Third, an experienced lawyer is needed to guide you through the plea process and sentencing. When you plea to a crime, there are a number of consequences that can affect your life beyond the sentence that you receive. For example, your driver’s license might be suspended, you might have to pay fines or court costs, or you might face deportation if you are not a U.S. citizen. Your lawyer will also make sure that your sentence is actually legal based on the crime you were charged with.
As you can see, the criminal justice system is complex, and these are just a few reasons why you need an experienced lawyer on your side protecting your rights and interests at every step of the way. If you or a loved one were charged with a crime, contact Burkhardt Legal today and let us put our experience to work for you in getting the best possible legal outcome in your case!
A withhold of adjudication and an adjudication, or conviction, are legal terms or designations to describe how your case has closed out, and each one carries different consequences. A withhold of adjudication means your case has ended following a plea or a trial, and you have received some kind of sentence for a crime, but you were not adjudicated guilty, or convicted, of that crime. It is considered a less severe penalty to being convicted of a crime, and it is therefore preferable to receiving a conviction.
A criminal conviction means your case has ended following a plea or trial, and you received an adjudication of guilt. A conviction usually carries additional civil penalties that a withhold does not; for example, if you are convicted of a drug offense, you automatically lose your driver’s license for one year, whereas if you receive a withhold on a drug offense, your driving privileges are not affected. Furthermore, you are eligible to have a criminal case sealed from your record if you received a withhold, but you cannot have your record sealed if you were convicted.
A felony conviction can also seriously impact your life going forward. For example, with a felony conviction, you lose your right to vote in Florida and to possess a firearm. You may not be able to receive certain federally funded benefits, and you may not be able to pursue certain jobs that require a professional licensing. Employers will almost always ask for your arrest and conviction history, and this could affect your ability to obtain employment. These are just a few of the ways a felony conviction can seriously impact your life going forward, which is why if you are facing a felony charge, it is very important that you have a skilled and aggressive criminal defense attorney who will fight hard to minimize the long-term negative affects of a criminal case.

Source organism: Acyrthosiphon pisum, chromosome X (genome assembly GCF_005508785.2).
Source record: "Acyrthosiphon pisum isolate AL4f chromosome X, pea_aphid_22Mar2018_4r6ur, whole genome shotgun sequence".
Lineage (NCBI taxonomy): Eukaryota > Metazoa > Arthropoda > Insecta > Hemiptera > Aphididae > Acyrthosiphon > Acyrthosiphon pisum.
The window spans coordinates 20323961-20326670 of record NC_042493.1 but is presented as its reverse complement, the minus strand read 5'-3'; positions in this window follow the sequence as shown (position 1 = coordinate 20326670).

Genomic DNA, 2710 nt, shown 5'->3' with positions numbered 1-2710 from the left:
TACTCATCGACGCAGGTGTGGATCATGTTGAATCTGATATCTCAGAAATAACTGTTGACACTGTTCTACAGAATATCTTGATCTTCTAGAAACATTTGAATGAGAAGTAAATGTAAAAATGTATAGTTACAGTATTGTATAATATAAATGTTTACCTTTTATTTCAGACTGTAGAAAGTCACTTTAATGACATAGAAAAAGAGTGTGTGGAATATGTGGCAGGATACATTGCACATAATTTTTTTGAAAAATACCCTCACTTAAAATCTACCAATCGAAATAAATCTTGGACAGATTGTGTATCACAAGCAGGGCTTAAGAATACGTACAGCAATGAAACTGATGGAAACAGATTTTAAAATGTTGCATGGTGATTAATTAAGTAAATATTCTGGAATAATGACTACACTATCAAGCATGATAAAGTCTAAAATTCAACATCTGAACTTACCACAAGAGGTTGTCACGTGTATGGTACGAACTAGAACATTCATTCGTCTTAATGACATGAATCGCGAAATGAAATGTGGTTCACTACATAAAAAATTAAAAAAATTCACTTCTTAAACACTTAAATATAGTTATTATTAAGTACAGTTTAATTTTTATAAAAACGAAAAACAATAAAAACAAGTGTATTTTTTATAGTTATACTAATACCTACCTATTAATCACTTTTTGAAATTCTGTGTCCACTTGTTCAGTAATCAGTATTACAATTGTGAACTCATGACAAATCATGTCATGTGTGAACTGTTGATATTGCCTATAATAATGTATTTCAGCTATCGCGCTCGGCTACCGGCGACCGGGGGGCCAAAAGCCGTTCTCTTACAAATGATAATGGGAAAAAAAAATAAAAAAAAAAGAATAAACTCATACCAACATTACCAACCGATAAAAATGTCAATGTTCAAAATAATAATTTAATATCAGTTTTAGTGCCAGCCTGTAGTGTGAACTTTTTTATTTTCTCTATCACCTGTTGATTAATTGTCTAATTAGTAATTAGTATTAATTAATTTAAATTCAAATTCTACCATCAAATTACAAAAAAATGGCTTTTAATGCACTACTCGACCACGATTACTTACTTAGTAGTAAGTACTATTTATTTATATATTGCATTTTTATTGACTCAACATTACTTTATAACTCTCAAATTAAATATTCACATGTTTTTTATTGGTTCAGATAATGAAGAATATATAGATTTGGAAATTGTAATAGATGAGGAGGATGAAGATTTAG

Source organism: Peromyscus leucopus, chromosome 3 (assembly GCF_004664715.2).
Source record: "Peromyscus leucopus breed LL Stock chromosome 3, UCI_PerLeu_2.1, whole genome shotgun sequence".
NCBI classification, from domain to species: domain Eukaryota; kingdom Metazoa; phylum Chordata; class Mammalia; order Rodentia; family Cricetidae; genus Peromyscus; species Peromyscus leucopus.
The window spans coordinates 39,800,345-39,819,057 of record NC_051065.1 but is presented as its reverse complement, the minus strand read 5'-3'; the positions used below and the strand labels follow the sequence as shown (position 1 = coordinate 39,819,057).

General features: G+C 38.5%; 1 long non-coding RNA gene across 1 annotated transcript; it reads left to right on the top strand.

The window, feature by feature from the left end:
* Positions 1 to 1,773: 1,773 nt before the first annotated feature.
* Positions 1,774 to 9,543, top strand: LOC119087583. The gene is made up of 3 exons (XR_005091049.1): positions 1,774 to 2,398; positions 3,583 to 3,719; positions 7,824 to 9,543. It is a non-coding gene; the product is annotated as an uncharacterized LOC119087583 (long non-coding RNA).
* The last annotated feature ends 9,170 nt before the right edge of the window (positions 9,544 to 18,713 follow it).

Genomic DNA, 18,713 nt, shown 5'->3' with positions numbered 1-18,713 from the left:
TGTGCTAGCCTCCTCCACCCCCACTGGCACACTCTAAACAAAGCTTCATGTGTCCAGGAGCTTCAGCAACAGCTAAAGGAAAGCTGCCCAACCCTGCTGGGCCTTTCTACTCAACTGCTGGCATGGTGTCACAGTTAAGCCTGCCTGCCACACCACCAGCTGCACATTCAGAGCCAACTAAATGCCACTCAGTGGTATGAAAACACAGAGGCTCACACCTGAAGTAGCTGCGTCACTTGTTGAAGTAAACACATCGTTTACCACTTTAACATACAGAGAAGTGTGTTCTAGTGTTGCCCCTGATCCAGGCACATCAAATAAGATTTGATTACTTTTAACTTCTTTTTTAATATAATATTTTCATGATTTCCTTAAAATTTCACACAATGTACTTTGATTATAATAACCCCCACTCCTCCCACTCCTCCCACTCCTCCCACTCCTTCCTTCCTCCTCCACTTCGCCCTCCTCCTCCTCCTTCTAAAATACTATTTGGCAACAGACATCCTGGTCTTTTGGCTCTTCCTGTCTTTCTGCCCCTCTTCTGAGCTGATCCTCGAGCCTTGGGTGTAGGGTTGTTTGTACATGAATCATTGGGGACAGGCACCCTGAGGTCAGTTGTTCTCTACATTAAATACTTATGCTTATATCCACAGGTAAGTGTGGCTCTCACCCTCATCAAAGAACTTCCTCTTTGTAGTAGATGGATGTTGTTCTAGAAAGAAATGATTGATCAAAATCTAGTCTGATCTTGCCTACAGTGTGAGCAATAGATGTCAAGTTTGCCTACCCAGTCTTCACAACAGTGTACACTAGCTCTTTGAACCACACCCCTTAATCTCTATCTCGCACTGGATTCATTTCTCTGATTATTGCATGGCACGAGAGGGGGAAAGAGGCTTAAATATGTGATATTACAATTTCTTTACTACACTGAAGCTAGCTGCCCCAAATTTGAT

If you are not a United States citizen, if you plea to a crime or are found guilty of a crime after trial, you could face immigration consequences depending on the type of crime you were convicted of. These consequences could be deportation or inadmissibility to apply for certain types of immigration petitions or relief from removal.
Your criminal defense lawyer has a legal and ethical duty to advise you of the immigration consequences of pleading to or being found guilty of a particular crime. The analysis generally centers on whether the crime is a “crime involving moral turpitude” (CIMT) or an aggravated felony, but immigration consequences can also be triggered for crimes involving a controlled substance, domestic violence, violation of an injunction, and many other crimes. Whether or not you will face immigration consequences to a criminal conviction depends on the elements of the crime you were charged with, your current immigration status, and your criminal history.